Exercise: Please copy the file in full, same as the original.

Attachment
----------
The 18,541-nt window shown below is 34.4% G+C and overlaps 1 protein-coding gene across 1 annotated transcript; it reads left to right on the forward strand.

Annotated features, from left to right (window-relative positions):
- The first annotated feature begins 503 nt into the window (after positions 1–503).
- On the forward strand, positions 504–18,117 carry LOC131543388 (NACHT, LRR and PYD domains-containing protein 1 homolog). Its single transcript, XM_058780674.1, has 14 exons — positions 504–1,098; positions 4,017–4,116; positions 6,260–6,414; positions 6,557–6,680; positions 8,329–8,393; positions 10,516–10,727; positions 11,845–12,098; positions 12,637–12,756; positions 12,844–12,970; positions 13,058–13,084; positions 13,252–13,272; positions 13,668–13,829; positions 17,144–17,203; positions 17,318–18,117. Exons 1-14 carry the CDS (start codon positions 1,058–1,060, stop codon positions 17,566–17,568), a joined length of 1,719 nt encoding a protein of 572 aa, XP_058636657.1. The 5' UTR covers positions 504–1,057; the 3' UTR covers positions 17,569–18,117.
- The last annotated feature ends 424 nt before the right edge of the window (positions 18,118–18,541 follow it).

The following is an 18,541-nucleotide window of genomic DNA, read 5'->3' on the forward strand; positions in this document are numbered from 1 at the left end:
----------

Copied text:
The 18,541-nt window shown below is 34.4% G+C and overlaps 1 protein-coding gene across 1 annotated transcript; it reads left to right on the forward strand.

Annotated features, from left to right (window-relative positions):
- The first annotated feature begins 503 nt into the window (after positions 1–503).
- On the forward strand, positions 504–18,117 carry LOC131543388 (NACHT, LRR and PYD domains-containing protein 1 homolog). Its single transcript, XM_058780674.1, has 14 exons — positions 504–1,098; positions 4,017–4,116; positions 6,260–6,414; positions 6,557–6,680; positions 8,329–8,393; positions 10,516–10,727; positions 11,845–12,098; positions 12,637–12,756; positions 12,844–12,970; positions 13,058–13,084; positions 13,252–13,272; positions 13,668–13,829; positions 17,144–17,203; positions 17,318–18,117. Exons 1-14 carry the CDS (start codon positions 1,058–1,060, stop codon positions 17,566–17,568), a joined length of 1,719 nt encoding a protein of 572 aa, XP_058636657.1. The 5' UTR covers positions 504–1,057; the 3' UTR covers positions 17,569–18,117.
- The last annotated feature ends 424 nt before the right edge of the window (positions 18,118–18,541 follow it).

The following is an 18,541-nucleotide window of genomic DNA, read 5'->3' on the forward strand; positions in this document are numbered from 1 at the left end: